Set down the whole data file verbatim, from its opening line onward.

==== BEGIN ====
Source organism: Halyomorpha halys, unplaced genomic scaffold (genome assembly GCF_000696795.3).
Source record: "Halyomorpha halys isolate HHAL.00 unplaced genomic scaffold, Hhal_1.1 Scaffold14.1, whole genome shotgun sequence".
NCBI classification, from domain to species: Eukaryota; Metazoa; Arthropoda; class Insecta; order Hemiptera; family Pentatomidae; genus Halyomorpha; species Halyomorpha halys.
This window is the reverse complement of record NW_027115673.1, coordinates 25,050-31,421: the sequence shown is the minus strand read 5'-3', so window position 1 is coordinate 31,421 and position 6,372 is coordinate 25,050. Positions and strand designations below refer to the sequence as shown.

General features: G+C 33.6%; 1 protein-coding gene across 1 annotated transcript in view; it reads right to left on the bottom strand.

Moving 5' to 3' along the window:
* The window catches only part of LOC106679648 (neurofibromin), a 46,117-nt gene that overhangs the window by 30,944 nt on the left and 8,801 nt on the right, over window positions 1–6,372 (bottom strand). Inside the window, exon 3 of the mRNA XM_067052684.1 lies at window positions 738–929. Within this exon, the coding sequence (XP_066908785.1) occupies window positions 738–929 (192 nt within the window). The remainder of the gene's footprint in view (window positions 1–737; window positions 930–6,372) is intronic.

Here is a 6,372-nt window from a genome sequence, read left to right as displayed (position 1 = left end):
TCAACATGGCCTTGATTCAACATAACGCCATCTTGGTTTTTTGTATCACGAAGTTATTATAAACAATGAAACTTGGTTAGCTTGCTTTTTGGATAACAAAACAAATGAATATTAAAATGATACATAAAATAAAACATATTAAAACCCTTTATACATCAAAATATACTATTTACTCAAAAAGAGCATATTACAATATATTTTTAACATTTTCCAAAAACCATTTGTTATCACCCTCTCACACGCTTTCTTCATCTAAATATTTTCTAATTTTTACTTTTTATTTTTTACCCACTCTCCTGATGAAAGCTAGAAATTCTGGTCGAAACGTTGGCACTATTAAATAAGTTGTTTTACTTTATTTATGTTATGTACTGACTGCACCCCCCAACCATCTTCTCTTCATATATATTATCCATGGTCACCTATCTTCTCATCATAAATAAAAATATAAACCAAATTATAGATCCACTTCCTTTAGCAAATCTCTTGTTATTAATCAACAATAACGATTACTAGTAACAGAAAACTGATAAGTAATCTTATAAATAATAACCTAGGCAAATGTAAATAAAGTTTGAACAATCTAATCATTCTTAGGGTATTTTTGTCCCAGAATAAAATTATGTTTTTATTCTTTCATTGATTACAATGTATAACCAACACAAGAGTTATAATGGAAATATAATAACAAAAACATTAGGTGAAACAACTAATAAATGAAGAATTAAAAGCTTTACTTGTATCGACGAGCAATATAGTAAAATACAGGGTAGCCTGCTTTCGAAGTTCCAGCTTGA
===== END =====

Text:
Source organism: Halyomorpha halys, unplaced genomic scaffold (genome assembly GCF_000696795.3).
Source record: "Halyomorpha halys isolate HHAL.00 unplaced genomic scaffold, Hhal_1.1 Scaffold14.1, whole genome shotgun sequence".
NCBI classification, from domain to species: Eukaryota; Metazoa; Arthropoda; class Insecta; order Hemiptera; family Pentatomidae; genus Halyomorpha; species Halyomorpha halys.
This window is the reverse complement of record NW_027115673.1, coordinates 25,050-31,421: the sequence shown is the minus strand read 5'-3', so window position 1 is coordinate 31,421 and position 6,372 is coordinate 25,050. Positions and strand designations below refer to the sequence as shown.

General features: G+C 33.6%; 1 protein-coding gene across 1 annotated transcript in view; it reads right to left on the bottom strand.

Moving 5' to 3' along the window:
* The window catches only part of LOC106679648 (neurofibromin), a 46,117-nt gene that overhangs the window by 30,944 nt on the left and 8,801 nt on the right, over window positions 1–6,372 (bottom strand). Inside the window, exon 3 of the mRNA XM_067052684.1 lies at window positions 738–929. Within this exon, the coding sequence (XP_066908785.1) occupies window positions 738–929 (192 nt within the window). The remainder of the gene's footprint in view (window positions 1–737; window positions 930–6,372) is intronic.

Here is a 6,372-nt window from a genome sequence, read left to right as displayed (position 1 = left end):
TCAACATGGCCTTGATTCAACATAACGCCATCTTGGTTTTTTGTATCACGAAGTTATTATAAACAATGAAACTTGGTTAGCTTGCTTTTTGGATAACAAAACAAATGAATATTAAAATGATACATAAAATAAAACATATTAAAACCCTTTATACATCAAAATATACTATTTACTCAAAAAGAGCATATTACAATATATTTTTAACATTTTCCAAAAACCATTTGTTATCACCCTCTCACACGCTTTCTTCATCTAAATATTTTCTAATTTTTACTTTTTATTTTTTACCCACTCTCCTGATGAAAGCTAGAAATTCTGGTCGAAACGTTGGCACTATTAAATAAGTTGTTTTACTTTATTTATGTTATGTACTGACTGCACCCCCCAACCATCTTCTCTTCATATATATTATCCATGGTCACCTATCTTCTCATCATAAATAAAAATATAAACCAAATTATAGATCCACTTCCTTTAGCAAATCTCTTGTTATTAATCAACAATAACGATTACTAGTAACAGAAAACTGATAAGTAATCTTATAAATAATAACCTAGGCAAATGTAAATAAAGTTTGAACAATCTAATCATTCTTAGGGTATTTTTGTCCCAGAATAAAATTATGTTTTTATTCTTTCATTGATTACAATGTATAACCAACACAAGAGTTATAATGGAAATATAATAACAAAAACATTAGGTGAAACAACTAATAAATGAAGAATTAAAAGCTTTACTTGTATCGACGAGCAATATAGTAAAATACAGGGTAGCCTGCTTTCGAAGTTCCAGCTTGA